The dirty secret about online content and shrinking attention spans
This article was first published on Ragan’s PR Daily.
I’m tired of hearing marketers, journalists, and PR people use “shrinking attention spans” to explain why their content sucks.
In an article about the role of public relations in a rapidly evolving media landscape—with which I otherwise agreed—David Armano, managing director of Edelman Digital Chicago, noted the following.
“The people we want to reach move effortlessly across a media landscape about which they rarely make distinctions. Increasingly, they spend time on mobile devices, skimming content in ‘streams or feeds.’ The average consumer of media has the attention span of a squirrel on Ritalin. Getting them to pause to read anything more than a paragraph is becoming increasingly difficult.”
Shrinking attention spans and squirrel comparisons have become go-to arguments for why people no longer consume long-form articles or online videos lasting longer than two minutes. But this is a cop out. The real reason people don’t consume longer forms of media is that most digital publishers don’t want them to.
Shrinking attention spans are the symptom, not the problem
Let me be clear, I am not arguing against the body of evidence supporting our diminishing attention spans. Dozens of studies by psychologists, neurobiologists, and educators conclude that the Internet is an environment that promotes perfunctory reading and distracted thinking. Nor am I accusing anyone on the team at Edelman Digital of producing bad content. They are, in fact, trail blazers in the space. I’m simply taking exception to the stance that digital publishers can no longer produce compelling long-form content because of shrinking attention spans.
Our shrinking attention spans are the symptom, not the problem. The problem is that digital media is designed to be clicked, consumed, and spread as quickly as possible. Although the rallying cry is “content is king,” the reality of the Internet is that “clicks are king,” because clicks are what drive ad revenue.
The goal for digital publishers is not to produce well-written, thought-provoking articles and videos, but to create content that can be spread quickly and easily. How can readers quickly spread content if it takes them several minutes to read or watch it? Every single second a reader spends reading an article is one more second that could have been used to encourage the reader to share it, click through to the next piece of content, and repeat. Click, consume, spread.
In fact, it doesn’t even matter if the content is consumed, as long as it’s shared. Reading doesn’t generate ad dollars. So whenever you hear a media pundit proclaim, “Long-form journalism is dead!” what they mean to say is “Long-form journalism isn’t lucrative.” It’s not that people won’t read long-form content, it’s that the nature of digital publishing has seemingly removed any incentive to produce content that takes longer than eight seconds to consume.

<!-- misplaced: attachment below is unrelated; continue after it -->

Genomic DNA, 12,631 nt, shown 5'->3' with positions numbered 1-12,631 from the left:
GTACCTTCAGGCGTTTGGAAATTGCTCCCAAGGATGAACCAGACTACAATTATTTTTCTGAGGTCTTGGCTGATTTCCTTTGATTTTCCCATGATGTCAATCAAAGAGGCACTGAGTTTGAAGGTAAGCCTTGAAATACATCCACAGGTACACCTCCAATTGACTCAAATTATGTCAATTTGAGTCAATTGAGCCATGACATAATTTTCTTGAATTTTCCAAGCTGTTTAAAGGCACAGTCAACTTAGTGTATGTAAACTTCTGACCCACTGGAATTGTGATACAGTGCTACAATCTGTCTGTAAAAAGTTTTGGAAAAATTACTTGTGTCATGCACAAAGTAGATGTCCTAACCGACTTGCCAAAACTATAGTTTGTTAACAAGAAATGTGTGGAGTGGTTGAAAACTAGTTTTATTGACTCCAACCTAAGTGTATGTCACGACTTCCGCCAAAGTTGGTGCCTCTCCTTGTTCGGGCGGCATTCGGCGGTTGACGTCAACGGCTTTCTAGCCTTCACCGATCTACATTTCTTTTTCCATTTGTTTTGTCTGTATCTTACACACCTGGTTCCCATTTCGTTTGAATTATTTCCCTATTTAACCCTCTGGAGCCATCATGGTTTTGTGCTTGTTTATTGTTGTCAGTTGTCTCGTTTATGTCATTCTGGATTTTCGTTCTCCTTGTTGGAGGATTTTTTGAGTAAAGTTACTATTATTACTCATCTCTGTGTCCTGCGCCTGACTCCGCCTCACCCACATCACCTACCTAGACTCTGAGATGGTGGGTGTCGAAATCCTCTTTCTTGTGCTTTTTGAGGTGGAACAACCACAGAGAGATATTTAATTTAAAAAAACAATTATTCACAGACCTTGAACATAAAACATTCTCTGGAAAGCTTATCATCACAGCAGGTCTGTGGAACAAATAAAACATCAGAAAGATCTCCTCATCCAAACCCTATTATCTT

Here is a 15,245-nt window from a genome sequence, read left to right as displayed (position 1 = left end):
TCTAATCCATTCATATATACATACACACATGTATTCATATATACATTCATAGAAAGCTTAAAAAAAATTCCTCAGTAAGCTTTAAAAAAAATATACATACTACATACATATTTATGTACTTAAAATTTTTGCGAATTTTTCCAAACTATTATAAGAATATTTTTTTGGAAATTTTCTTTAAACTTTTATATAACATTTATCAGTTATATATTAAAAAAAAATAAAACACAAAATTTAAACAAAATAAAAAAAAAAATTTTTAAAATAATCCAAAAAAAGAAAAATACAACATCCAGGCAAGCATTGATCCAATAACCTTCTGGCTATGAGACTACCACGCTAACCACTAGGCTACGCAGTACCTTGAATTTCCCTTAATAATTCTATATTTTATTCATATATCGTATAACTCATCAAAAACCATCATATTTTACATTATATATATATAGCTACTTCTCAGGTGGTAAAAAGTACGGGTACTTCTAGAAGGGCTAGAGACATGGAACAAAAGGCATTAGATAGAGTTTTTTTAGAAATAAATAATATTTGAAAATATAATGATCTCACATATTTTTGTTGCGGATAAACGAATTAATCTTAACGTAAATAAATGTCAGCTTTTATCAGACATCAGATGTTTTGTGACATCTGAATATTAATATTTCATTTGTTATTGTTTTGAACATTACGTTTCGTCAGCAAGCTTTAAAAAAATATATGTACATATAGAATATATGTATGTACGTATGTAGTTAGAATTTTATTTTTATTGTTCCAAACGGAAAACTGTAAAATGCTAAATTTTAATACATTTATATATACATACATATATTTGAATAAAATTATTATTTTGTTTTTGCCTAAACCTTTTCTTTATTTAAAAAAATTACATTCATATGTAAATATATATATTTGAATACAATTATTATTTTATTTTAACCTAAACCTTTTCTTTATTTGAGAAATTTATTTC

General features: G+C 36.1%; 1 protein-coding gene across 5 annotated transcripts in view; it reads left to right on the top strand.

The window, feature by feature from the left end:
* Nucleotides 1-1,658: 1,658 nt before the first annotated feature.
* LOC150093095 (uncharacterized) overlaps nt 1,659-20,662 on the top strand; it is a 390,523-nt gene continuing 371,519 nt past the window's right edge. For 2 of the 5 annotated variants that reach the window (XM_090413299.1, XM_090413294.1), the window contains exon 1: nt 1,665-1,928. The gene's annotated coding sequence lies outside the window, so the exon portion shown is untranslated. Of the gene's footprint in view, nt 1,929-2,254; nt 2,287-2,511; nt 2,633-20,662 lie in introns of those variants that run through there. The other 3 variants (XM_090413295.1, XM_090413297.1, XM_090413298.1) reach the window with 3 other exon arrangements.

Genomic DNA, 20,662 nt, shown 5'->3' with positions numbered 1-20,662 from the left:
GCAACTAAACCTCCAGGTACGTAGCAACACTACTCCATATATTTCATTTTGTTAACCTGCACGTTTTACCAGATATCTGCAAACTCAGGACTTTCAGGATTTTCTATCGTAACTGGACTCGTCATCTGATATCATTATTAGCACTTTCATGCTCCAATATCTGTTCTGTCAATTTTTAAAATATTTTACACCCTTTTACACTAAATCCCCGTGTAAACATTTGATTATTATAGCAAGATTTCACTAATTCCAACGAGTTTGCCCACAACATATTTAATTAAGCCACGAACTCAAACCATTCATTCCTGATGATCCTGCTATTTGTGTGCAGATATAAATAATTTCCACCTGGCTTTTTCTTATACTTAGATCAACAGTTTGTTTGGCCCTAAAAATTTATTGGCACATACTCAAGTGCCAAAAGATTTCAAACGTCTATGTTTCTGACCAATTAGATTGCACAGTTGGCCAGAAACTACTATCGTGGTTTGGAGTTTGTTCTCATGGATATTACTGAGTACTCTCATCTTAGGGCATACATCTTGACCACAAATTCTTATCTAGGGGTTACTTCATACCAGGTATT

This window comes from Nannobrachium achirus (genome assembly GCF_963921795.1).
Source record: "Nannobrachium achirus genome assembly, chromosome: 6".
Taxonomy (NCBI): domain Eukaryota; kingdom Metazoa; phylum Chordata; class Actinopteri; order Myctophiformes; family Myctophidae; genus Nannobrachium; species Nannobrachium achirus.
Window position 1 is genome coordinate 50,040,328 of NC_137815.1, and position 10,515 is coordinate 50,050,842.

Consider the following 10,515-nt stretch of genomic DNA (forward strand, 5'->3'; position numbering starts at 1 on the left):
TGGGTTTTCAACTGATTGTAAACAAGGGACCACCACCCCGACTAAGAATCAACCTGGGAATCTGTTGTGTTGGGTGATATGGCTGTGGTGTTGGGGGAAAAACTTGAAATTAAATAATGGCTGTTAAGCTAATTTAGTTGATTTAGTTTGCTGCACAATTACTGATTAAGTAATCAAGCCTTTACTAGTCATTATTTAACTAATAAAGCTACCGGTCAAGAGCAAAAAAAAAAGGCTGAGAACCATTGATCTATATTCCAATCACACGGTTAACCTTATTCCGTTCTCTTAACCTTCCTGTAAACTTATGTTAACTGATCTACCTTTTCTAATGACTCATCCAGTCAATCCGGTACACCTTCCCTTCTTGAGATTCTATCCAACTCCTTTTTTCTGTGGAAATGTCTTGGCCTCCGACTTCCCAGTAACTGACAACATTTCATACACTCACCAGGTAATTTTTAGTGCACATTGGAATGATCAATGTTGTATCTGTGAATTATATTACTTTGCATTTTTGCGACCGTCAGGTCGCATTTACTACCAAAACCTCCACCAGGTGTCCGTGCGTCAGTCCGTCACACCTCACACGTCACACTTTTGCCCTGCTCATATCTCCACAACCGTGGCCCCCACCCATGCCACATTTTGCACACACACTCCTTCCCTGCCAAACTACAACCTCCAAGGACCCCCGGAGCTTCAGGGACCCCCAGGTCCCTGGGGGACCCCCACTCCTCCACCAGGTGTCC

Healthier options are available
As a result, digital media is being pushed further and further in the direction of becoming the fast food of content—it’s quick, cost effective, and not very good for you. But just as there is growing demand for healthy options at the drive-thru, there are significant changes taking hold in the realm of digital content that stem from the audience’s demand for quality.
For instance, Taulbee Jackson, founder and president of digital marketing firm Raidious, pointed to recent algorithm shifts in social and search platforms, such as Facebook and Google, as evidence of growing demand among consumers for better content. In a recent interview, he explained:
“Search results ranking algorithms like Google’s Panda and Penguin and Facebook’s EdgeRank were put in place to defend users against being exposed to bad content. Think about the ramifications for that. There is so much bad content that these companies felt it was necessary to help their users proactively filter out all the irrelevant noise. That is a big deal.”
You can also look to movements like the one led by Mark Armstrong, founder of Longreads.com, as evidence of our growing demand for quality. Longreads posts daily links to long-form journalism and magazine stories from publications including The New Yorker, The Atlantic, and Rolling Stone, as well as short stories, interview transcripts, historical documents and yes, even blog posts.
As the name suggests, a typical Longread is at least 1,500 words. The @longreads Twitter account has more than 82,600 followers, many of whom use the hashtag #longreads to share URLs to long-form stories they find around the Web.
Short doesn’t always equal bad
I’m not suggesting that when it comes to content, long equals good and short equals bad. I, like everyone else, applauded Oreo’s profoundly simple, yet genius Super Bowl blackout tweet. But saying that people won’t—or as many arguments suggest—can’t process something more substantial than a picture of an Oreo followed by seven words because of their eroding attentions spans is simply untrue.
Marketers, PR people and journalists: Before you start dissecting what is an otherwise great piece of content just so that it can be consumed in the amount of time it takes to read this sentence, please reconsider. Your audience will read it. Then they will share it. And you will have engaged them in a way that few have.